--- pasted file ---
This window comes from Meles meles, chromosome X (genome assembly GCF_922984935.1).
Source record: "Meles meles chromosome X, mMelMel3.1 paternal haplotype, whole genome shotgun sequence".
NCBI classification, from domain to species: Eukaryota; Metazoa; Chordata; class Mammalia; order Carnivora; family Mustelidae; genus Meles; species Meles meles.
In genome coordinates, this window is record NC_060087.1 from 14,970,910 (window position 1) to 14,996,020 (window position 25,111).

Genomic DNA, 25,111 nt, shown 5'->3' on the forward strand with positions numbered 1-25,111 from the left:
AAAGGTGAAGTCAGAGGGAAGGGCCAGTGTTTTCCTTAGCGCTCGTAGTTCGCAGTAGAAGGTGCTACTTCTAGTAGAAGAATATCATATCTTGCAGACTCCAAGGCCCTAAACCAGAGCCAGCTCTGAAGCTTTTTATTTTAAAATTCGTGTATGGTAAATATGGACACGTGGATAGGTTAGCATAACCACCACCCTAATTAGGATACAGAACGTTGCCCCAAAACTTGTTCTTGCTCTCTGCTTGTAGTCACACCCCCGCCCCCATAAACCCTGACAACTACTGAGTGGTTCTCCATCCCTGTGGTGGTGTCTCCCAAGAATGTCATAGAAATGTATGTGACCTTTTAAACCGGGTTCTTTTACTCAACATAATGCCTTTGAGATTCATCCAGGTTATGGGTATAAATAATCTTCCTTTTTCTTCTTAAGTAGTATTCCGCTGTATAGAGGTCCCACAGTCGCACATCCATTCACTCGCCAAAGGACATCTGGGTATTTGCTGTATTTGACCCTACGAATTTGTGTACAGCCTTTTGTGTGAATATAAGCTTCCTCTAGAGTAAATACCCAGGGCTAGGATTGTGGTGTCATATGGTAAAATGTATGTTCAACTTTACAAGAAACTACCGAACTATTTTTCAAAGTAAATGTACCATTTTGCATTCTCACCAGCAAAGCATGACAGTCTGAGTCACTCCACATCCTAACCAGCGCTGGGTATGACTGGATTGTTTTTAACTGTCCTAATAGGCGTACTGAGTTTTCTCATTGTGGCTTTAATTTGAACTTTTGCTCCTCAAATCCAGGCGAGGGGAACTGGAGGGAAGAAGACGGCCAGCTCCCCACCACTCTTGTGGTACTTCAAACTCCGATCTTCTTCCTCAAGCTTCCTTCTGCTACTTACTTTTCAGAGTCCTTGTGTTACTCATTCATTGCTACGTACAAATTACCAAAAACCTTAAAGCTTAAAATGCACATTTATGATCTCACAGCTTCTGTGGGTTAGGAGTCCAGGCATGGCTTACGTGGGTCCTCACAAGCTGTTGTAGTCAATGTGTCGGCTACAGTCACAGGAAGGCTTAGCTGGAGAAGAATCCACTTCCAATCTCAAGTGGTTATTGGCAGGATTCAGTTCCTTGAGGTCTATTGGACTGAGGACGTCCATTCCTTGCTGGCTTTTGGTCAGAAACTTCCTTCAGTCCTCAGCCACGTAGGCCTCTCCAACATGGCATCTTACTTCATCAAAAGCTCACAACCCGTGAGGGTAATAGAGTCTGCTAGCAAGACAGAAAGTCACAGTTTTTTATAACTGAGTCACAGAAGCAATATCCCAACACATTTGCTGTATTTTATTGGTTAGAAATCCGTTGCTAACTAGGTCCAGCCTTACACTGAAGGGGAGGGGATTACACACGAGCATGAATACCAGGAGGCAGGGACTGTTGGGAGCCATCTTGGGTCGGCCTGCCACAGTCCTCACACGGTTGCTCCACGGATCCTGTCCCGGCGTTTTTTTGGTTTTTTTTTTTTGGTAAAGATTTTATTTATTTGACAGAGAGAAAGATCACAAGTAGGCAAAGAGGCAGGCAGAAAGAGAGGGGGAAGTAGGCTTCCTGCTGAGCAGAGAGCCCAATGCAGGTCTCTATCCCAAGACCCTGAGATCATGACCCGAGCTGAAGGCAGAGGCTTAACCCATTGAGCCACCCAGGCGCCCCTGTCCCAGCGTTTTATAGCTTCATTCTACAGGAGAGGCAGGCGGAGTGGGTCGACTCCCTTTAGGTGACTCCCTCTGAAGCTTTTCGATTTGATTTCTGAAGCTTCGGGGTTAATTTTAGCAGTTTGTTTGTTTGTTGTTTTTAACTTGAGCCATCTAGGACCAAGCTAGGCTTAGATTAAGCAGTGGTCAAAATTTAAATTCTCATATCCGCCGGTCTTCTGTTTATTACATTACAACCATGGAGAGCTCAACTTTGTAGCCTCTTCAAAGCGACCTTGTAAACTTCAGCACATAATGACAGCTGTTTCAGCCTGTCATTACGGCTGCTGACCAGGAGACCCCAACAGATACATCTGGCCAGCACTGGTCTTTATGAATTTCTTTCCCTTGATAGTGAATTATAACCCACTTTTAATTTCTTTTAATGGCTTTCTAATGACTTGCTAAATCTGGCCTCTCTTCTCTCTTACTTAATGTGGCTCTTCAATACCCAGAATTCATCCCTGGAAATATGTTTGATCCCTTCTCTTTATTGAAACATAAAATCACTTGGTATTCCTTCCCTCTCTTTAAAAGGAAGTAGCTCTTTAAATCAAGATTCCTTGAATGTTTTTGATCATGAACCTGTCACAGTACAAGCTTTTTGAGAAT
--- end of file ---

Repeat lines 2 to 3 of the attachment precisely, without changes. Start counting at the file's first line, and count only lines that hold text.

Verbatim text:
Source record: "Meles meles chromosome X, mMelMel3.1 paternal haplotype, whole genome shotgun sequence".
NCBI classification, from domain to species: Eukaryota; Metazoa; Chordata; class Mammalia; order Carnivora; family Mustelidae; genus Meles; species Meles meles.